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Ankesh Kothari <[email protected]>
Sun, Mar 28 at 12:59 PM
Strategy + Story telling = ZenStrategies.com
In today's email, Ankesh Kothari's newsletter:
Namaste Jay Alexander
Thank you for knowing that good things can take time.
Which investors earn the most returns?
Would you know what type of investor earned the best returns between 2003 and 2013?
No really. When Fidelity Investments performed their internal audit, they found that accounts that were completely dormant with no new activity were the ones that generated some of the best returns! These could be accounts where people had literally died and the estate hadn’t done much, or where the courts had freezed the assets, or where people had moved jobs and had forgotten about their old 401k or pension investment accounts.
Why would dormant accounts end up earning more money? Because they didn’t interfere with success. They didn’t second guess their investments. They didn’t sell and incur losses when the market was red. They waited... patiently.
And as legendary investor Warren Buffet says, “The stock market is a device for transferring money from the impatient to the patient!”
Ask most people and they’ll say that real estate is a great investment. A Gallup poll in 2014 showed that people rated real estate as a better investment than stocks, gold, bonds, and commodities. But if you track the records, housing prices have barely kept pace with inflation in most parts of the world!
Equity has done better than real estate. And yet, more people have made money with real estate than equity investments. How come? Morgan Housel explains: “Housing isn’t a great investment. But for most people it’s their best investment because it’s the only asset they’ll leave alone and let compound for 20-30 years!”
The famous Marshmallow experiment
Walter Mischel, a professor from Stanford conducted an experiment on 3-5 year old kids. These kids were presented with a tempting marshmallow. And were told that they could eat this marshmallow right away. But if they waited 15 minutes before eating it, then they would get one extra marshmallow! They could have one marshmallow immediately, or two marshmallows after waiting in an empty room showing they had patience and self control!
The interesting thing was that Mischel followed up with the kids after 16 years of the experiment. And found that the ones that had delayed gratification and waited to eat two marshmallows had better SAT scores, and had better paying jobs!
Patience is key not only with investments. But also with getting more educated to earning more money!
So how can you become more patient?
We first have to ask ourselves when do we lose our patience? We lose our patience when we realize our goal is going to cost us more than expected!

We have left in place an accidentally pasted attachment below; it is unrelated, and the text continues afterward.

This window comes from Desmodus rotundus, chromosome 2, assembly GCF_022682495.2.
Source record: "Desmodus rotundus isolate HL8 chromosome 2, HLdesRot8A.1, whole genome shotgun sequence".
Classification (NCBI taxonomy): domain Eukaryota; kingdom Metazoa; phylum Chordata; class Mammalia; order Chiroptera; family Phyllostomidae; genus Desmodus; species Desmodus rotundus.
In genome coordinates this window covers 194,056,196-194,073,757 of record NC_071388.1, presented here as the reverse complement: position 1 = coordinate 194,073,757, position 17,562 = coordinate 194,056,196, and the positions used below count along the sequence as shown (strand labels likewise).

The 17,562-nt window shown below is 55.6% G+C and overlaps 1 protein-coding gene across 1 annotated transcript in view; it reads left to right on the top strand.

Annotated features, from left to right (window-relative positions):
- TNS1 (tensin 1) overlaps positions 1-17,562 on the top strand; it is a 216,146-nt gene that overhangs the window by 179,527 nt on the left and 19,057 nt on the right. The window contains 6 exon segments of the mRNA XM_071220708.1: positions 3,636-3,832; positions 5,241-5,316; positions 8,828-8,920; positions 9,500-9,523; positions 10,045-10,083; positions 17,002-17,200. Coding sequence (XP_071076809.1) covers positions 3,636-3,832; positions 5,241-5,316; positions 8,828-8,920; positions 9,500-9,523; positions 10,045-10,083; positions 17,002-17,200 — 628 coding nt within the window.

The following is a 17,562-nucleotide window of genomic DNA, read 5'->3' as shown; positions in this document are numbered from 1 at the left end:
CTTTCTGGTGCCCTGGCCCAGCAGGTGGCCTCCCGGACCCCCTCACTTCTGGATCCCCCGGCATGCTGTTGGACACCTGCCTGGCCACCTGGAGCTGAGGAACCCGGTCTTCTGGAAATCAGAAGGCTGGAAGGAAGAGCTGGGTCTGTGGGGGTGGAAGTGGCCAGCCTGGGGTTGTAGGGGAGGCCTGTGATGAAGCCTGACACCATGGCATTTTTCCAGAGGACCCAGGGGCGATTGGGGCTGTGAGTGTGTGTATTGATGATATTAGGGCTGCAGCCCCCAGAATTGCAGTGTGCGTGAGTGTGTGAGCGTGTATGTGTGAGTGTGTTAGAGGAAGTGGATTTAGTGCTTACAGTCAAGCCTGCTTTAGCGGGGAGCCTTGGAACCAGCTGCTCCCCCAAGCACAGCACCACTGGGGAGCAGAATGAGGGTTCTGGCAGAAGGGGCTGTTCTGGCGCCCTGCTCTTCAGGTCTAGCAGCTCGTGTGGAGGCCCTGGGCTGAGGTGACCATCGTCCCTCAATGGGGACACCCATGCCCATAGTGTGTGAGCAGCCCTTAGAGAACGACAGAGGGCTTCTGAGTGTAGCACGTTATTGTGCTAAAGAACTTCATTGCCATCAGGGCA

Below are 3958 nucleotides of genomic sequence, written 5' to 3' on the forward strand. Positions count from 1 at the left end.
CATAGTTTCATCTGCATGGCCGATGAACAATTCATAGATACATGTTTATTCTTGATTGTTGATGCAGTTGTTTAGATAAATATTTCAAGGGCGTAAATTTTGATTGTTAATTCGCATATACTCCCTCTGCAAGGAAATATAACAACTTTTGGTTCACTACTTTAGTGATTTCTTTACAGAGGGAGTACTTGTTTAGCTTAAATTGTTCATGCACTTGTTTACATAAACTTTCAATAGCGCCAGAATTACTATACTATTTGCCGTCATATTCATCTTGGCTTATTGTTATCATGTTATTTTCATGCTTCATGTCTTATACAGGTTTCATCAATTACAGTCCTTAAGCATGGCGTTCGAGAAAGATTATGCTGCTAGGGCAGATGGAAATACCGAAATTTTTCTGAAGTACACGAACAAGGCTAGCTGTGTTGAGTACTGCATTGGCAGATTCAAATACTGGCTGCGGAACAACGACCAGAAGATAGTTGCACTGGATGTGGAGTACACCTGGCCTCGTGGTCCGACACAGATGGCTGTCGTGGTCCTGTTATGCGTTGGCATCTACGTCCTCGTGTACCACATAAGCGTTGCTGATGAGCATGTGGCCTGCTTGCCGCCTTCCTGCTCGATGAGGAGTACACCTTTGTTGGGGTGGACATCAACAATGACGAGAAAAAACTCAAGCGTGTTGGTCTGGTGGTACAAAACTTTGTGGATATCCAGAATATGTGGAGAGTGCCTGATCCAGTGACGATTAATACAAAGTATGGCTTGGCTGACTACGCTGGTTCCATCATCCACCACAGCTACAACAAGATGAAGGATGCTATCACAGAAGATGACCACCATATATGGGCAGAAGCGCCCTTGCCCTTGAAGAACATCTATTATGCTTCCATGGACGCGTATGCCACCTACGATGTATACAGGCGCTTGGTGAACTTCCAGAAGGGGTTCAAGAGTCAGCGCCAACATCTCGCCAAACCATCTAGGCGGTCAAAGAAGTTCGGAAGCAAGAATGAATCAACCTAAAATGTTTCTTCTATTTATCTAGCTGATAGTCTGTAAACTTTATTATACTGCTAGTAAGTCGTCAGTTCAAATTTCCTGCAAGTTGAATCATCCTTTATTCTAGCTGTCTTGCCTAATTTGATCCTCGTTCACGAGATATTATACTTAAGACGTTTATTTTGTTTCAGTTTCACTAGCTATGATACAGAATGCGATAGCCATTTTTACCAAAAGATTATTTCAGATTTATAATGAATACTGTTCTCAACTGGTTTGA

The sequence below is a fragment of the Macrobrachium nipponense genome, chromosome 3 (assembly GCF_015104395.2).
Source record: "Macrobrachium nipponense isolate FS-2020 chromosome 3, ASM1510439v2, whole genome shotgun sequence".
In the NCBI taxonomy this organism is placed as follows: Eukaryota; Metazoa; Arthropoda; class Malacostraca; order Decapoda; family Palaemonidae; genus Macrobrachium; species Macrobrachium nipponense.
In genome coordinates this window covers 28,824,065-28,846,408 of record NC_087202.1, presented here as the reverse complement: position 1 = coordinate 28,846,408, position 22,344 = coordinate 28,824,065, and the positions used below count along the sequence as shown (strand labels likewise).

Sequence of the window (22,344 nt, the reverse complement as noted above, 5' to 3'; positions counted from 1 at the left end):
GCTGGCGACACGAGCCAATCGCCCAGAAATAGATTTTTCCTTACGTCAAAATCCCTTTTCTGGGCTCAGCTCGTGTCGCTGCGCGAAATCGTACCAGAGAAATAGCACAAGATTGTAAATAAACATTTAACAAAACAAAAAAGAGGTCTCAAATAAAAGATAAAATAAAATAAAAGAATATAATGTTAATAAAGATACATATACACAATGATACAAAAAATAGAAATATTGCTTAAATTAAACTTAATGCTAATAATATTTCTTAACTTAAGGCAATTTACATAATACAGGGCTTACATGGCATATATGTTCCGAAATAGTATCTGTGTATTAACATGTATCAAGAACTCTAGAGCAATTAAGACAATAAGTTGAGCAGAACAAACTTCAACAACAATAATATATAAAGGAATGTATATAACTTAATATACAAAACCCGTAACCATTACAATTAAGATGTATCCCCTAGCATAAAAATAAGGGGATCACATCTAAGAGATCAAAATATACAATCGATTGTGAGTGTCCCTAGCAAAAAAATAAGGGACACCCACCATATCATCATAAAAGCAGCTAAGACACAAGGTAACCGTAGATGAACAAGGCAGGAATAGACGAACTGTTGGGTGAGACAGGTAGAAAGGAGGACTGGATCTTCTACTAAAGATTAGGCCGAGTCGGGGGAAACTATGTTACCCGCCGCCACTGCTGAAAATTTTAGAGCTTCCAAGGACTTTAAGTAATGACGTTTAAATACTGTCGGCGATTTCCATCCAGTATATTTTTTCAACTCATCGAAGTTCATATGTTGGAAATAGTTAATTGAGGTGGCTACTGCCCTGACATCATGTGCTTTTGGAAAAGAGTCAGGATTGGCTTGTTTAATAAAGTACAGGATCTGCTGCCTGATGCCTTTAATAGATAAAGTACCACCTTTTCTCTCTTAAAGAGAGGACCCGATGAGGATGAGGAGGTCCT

We become impatient when we can’t accept delays, difficulties, annoyances, and boredom!
Mary Jane Ryan, author of Power of Patience, says that impatience is an emotion. And it falls on the anger spectrum: it starts with irritation, moves on to annoyance, and finally full blown rage!
You have to temper your aggressive impulse to become more patient! How can you do that?
4 tactics to cultivate patience
It starts with awareness. Try to become aware of what impatience feels like to you, and what triggers impatience in you. Daniel Goleman, who writes on brain and behavioral science talks about how when you become aware, the activity shifts from the limbic system of emotions to the prefrontal cortex of logical thinking where the intensity of your reactions can be reduced. Zen monks are the epitome of patience because they constantly strive to live in a state of awareness!
Retempering your goals and expectations. Impatience occurs from impedance to goals. If you can recalibrate your goals, and how long they should take, impatience will go away. As celebrated author Elif Shafak writes: “The lovers of God never run out of patience, for they know that time is needed for the crescent moon to turn full.”
Encourage waiting. Dr Harvey Karp shares a nifty trick to teach patience to toddlers. He says that while doing tasks for toddlers like giving them juice, make them wait for 5-10 seconds. And then encourage them: “Good waiting!” When they feel that waiting is good and get rewarded for it, their waiting muscles will grow. Their patience will grow!
Patience is not about waiting. It's about what you do while waiting. Do you remember the kids in the marshmallow experiment who had to wait 15 minutes for an extra marshmallow? The kids who were successful in waiting out were good at distracting themselves! Instead of looking at the marshmallow right in front of them, they would look elsewhere, start singing, or playacting. One child even looked up at the ceiling and started praying! People who can master self distraction can master patience! A healthy distraction habit is to always have an interesting book by your side!
Patience is key to let good things compound. Don’t interfere with success.
Impatience stems from anger. The only way to deal with it is to start with awareness, and then build up your waiting game.
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